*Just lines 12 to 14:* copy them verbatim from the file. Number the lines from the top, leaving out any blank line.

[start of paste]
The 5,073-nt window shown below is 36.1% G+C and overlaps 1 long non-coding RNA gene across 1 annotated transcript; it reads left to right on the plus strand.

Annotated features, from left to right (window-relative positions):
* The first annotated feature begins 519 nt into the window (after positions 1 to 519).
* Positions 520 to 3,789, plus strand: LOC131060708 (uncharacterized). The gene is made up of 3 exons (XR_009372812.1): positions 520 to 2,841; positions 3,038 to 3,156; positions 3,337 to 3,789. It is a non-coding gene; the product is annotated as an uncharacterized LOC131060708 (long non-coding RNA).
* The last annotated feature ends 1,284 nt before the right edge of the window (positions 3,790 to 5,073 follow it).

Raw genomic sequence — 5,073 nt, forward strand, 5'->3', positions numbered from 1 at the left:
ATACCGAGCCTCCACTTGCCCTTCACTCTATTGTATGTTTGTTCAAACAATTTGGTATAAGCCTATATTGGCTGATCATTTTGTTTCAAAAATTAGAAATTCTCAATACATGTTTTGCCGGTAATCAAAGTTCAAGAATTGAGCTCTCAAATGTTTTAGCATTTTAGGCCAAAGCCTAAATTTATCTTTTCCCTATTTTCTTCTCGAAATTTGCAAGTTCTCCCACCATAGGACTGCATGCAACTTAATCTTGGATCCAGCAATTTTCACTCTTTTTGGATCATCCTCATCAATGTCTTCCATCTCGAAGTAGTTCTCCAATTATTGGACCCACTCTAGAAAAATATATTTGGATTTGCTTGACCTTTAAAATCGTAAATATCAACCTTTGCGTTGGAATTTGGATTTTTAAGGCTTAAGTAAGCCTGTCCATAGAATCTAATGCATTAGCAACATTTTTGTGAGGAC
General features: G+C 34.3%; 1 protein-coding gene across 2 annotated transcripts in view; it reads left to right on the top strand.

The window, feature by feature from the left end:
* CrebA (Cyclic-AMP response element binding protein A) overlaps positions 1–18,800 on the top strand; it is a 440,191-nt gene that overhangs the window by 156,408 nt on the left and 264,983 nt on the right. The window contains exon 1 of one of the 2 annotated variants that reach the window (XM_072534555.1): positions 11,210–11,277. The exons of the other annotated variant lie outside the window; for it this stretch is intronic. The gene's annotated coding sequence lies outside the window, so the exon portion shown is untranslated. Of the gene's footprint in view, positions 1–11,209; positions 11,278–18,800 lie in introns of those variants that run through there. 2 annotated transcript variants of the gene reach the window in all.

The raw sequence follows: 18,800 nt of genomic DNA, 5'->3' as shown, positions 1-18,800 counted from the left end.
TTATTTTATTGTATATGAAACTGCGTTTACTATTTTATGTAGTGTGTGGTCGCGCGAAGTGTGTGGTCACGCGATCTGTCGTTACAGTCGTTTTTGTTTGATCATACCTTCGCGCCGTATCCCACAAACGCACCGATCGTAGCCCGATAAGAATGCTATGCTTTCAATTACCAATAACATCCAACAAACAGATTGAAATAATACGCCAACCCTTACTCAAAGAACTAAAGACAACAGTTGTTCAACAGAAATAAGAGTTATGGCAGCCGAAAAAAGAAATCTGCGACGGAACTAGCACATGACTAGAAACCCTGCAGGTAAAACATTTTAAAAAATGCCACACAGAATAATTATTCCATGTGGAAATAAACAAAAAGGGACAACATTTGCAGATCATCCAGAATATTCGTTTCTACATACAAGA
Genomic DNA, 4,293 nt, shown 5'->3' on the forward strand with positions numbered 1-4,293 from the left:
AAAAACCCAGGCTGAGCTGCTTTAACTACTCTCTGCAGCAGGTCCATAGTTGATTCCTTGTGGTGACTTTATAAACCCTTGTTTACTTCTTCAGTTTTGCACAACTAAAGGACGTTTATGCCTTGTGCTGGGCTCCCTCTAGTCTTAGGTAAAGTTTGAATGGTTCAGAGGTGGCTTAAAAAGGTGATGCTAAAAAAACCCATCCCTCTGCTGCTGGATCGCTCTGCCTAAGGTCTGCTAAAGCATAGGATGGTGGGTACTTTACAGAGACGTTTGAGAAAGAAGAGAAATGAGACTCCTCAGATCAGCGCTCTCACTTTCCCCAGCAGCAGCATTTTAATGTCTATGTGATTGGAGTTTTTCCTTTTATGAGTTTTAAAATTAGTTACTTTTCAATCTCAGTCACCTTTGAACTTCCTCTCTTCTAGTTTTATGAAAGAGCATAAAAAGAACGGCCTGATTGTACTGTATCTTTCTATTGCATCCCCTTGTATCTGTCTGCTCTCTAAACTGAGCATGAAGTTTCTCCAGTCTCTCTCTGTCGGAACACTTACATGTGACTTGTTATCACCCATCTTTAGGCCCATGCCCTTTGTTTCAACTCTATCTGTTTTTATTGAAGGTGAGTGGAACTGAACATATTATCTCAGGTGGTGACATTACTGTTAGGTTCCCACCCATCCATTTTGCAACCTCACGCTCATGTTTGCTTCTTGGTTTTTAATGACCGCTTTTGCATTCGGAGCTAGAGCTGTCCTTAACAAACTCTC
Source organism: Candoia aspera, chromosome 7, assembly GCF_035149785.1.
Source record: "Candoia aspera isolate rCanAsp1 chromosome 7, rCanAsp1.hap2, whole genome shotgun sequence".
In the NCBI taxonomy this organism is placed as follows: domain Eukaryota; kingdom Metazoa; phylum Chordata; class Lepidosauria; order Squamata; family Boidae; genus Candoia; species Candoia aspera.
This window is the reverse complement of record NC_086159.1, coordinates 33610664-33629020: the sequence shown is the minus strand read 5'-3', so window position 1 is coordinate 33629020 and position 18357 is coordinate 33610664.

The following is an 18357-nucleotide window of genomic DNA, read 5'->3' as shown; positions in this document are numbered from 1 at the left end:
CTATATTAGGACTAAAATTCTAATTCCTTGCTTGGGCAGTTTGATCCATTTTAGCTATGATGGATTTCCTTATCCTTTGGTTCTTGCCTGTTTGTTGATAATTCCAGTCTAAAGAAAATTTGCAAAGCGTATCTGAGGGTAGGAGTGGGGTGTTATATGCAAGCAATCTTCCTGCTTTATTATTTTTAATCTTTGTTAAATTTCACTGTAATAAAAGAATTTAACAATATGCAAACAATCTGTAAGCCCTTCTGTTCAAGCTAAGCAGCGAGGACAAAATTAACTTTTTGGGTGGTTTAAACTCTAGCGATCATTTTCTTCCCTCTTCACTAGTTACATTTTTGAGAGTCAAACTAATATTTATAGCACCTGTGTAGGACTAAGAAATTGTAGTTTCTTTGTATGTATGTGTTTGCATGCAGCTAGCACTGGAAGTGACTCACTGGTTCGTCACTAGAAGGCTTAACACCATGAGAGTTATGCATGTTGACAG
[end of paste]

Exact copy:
TTATTTTATTGTATATGAAACTGCGTTTACTATTTTATGTAGTGTGTGGTCGCGCGAAGTGTGTGGTCACGCGATCTGTCGTTACAGTCGTTTTTGTTTGATCATACCTTCGCGCCGTATCCCACAAACGCACCGATCGTAGCCCGATAAGAATGCTATGCTTTCAATTACCAATAACATCCAACAAACAGATTGAAATAATACGCCAACCCTTACTCAAAGAACTAAAGACAACAGTTGTTCAACAGAAATAAGAGTTATGGCAGCCGAAAAAAGAAATCTGCGACGGAACTAGCACATGACTAGAAACCCTGCAGGTAAAACATTTTAAAAAATGCCACACAGAATAATTATTCCATGTGGAAATAAACAAAAAGGGACAACATTTGCAGATCATCCAGAATATTCGTTTCTACATACAAGA
Genomic DNA, 4,293 nt, shown 5'->3' on the forward strand with positions numbered 1-4,293 from the left:
AAAAACCCAGGCTGAGCTGCTTTAACTACTCTCTGCAGCAGGTCCATAGTTGATTCCTTGTGGTGACTTTATAAACCCTTGTTTACTTCTTCAGTTTTGCACAACTAAAGGACGTTTATGCCTTGTGCTGGGCTCCCTCTAGTCTTAGGTAAAGTTTGAATGGTTCAGAGGTGGCTTAAAAAGGTGATGCTAAAAAAACCCATCCCTCTGCTGCTGGATCGCTCTGCCTAAGGTCTGCTAAAGCATAGGATGGTGGGTACTTTACAGAGACGTTTGAGAAAGAAGAGAAATGAGACTCCTCAGATCAGCGCTCTCACTTTCCCCAGCAGCAGCATTTTAATGTCTATGTGATTGGAGTTTTTCCTTTTATGAGTTTTAAAATTAGTTACTTTTCAATCTCAGTCACCTTTGAACTTCCTCTCTTCTAGTTTTATGAAAGAGCATAAAAAGAACGGCCTGATTGTACTGTATCTTTCTATTGCATCCCCTTGTATCTGTCTGCTCTCTAAACTGAGCATGAAGTTTCTCCAGTCTCTCTCTGTCGGAACACTTACATGTGACTTGTTATCACCCATCTTTAGGCCCATGCCCTTTGTTTCAACTCTATCTGTTTTTATTGAAGGTGAGTGGAACTGAACATATTATCTCAGGTGGTGACATTACTGTTAGGTTCCCACCCATCCATTTTGCAACCTCACGCTCATGTTTGCTTCTTGGTTTTTAATGACCGCTTTTGCATTCGGAGCTAGAGCTGTCCTTAACAAACTCTC